Citizens of countries which are not member states of the European Union or the EEA can bring their dependants with them to Germany. Which regulations apply depends on the nationality of the dependants you want to join you.
If your spouse is a citizen of a member state of the EU or the EEA
Even if you are a third-country national, if your spouse is a citizen of a member state of the EU or EEA, they are entitled to freedom of movement and can therefore live and work in Germany without restrictions. All they need to enter the country is a national identity card.
If your spouse is a citizen of a non-EU country
Even if your partner is a national of a non-EU country, you can look forward to living together in Germany. For your spouse to be able to join you, the following requirements are to be met:
- Right of residence: As an employee, you have a temporary or permanent residence permit or an EU Blue Card for Germany.
- Accommodation: You have rented or bought accommodation in Germany which is large enough for your family. You can find tips on finding accommodation in our section on Living in Germany.
- Health insurance and money: You have sufficient health insurance cover and funds to be able to care for your family.
- Legal age: Your spouse is of legal age, i.e. at least 18 years old.
- Basic knowledge of German: As a general rule, spouses coming to join their partners must have basic knowledge of German. This is to ensure that they can communicate in German from the moment they arrive in Germany. For example, they should be able to ask the way, go shopping or introduce themselves in German.
However, there are a number of exceptions. Your spouse does not require any knowledge of German to obtain a visa or a residence permit if the following applies:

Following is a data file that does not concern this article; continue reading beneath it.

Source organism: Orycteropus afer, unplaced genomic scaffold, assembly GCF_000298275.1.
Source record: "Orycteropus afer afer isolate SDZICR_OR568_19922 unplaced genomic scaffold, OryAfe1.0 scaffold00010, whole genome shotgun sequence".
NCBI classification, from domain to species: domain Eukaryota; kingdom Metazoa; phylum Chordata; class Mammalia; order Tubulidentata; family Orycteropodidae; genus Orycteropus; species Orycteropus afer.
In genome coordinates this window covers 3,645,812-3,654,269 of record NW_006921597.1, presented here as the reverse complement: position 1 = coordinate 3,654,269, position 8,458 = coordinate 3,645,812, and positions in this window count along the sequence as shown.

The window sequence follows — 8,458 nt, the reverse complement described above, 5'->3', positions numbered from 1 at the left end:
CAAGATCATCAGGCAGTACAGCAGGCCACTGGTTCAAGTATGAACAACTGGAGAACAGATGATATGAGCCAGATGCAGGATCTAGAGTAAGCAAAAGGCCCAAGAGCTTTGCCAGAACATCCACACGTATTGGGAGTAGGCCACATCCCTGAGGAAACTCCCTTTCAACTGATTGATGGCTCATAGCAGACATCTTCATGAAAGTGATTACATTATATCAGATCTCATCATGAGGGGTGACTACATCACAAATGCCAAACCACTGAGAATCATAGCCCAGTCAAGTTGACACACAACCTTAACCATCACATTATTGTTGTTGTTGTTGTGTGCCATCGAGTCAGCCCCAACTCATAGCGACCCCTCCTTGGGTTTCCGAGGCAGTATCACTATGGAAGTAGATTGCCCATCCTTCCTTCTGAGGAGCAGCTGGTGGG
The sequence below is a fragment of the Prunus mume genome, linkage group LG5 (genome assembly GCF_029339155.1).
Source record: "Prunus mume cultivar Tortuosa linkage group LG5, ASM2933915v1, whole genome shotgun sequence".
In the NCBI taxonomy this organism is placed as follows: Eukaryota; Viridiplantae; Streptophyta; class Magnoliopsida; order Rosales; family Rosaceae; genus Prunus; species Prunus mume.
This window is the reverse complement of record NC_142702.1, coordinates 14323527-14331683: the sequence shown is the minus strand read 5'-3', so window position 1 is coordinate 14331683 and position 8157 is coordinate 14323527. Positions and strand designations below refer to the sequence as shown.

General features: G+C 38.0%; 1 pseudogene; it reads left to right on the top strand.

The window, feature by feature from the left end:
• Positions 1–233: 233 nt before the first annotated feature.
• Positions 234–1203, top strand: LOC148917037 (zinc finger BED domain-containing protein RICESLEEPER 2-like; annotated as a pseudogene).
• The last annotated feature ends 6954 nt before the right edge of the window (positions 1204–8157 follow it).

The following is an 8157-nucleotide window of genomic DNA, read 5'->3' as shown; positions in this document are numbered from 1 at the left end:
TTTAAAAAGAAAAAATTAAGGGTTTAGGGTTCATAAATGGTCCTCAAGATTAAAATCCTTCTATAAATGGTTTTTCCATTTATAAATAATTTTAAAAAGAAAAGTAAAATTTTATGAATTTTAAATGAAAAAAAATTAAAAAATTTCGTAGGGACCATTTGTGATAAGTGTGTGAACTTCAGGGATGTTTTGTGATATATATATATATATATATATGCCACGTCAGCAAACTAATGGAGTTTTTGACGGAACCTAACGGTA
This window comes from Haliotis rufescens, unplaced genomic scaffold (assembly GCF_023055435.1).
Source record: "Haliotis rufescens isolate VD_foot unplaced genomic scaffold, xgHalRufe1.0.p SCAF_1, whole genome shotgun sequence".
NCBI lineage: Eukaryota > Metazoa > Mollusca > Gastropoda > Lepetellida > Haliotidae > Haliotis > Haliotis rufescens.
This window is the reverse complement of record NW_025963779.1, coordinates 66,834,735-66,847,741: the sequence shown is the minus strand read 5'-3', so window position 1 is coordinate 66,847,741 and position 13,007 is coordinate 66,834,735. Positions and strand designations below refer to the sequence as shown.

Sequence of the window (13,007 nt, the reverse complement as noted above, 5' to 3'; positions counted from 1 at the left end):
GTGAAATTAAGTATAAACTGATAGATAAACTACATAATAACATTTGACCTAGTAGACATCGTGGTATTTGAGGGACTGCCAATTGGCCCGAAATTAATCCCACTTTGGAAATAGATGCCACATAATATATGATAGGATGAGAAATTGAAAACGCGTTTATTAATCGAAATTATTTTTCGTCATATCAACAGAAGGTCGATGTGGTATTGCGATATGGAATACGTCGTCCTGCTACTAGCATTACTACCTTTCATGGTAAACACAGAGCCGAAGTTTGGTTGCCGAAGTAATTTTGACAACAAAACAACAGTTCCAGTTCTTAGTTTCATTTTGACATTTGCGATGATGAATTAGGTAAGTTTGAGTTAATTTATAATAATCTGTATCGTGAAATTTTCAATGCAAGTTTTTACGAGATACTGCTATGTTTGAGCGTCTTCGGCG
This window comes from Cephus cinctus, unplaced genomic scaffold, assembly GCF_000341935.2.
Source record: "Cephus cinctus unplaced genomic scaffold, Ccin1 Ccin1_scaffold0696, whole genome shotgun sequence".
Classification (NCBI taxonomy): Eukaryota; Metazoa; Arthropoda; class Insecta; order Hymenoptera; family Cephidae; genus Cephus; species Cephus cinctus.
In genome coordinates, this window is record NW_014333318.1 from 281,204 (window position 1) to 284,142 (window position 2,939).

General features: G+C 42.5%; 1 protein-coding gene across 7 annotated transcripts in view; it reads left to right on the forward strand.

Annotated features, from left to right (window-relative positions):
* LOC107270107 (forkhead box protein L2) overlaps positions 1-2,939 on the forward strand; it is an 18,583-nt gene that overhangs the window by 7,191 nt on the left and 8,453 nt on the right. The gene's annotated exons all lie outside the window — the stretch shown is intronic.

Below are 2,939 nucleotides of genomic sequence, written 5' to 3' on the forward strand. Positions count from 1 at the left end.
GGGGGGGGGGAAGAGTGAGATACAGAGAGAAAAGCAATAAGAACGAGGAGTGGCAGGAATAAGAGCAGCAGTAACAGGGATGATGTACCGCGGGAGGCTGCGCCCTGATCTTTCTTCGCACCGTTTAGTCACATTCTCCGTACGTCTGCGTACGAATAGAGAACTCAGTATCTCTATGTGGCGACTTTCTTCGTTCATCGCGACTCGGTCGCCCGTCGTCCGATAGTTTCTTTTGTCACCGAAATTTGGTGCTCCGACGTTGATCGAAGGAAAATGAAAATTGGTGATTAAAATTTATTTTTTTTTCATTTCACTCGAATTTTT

- You are a holder of an EU Blue Card, an ICT card or a Mobile ICT card.
- You are in possession of a residence permit according to Section 18c (3), Section 18d, Section 18f or Section 21 of the German Residence Act (AufenthG).
- You are a citizen of Australia, Canada, Israel, Japan, the Republic of Korea, New Zealand, the United States of America or the United Kingdom of Great Britain and Northern Ireland (British citizens and certain holders of other British citizenship from the Channel Islands and Gibraltar or the Isle of Man).
Nevertheless, your family will probably feel most at home in Germany if they all speak a little German. We explain how this can be achieved in our section on Learning German.
Registered partners also can take advantage of Germany’s family reunification scheme if they meet the necessary requirements (Section 27 (2) Residence Act (AufenthG)).
How to bring your family to Germany
If your spouse requires a visa to enter Germany, they must apply for it at the German Embassy or a German consulate in their country. Our world map lists the advisory and contact services of all German embassies and consulates.
To apply for a visa for your spouse to join you, you will generally need to provide your passport and a wedding certificate or proof of a registered or civil partnership. Ask the local German Embassy what other documents need to be submitted.
Since processing your application may take some time, we suggest you find out what documentation is necessary for the application well in advance and submit your application in good time.
Once your family has arrived in Germany, you must register them at the Residents' Registration Office (Einwohnermeldeamt). You must apply to the local immigration authority for a residence permit within three months. To do so, you must present your passports, birth and marriage certificates, pay slips or tax statements, proof that you are renting or bought accommodation and any other documents that may be needed, depending on the specific situation of your family.
Once right of residence has been granted, your newly arrived spouse is immediately entitled to take up any kind of employment in Germany.
Federal Ministry for Family Affairs, Senior Citizens, Women and Youth (BMFSFJ)
Federal Office for Migration and Refugees (BAMF)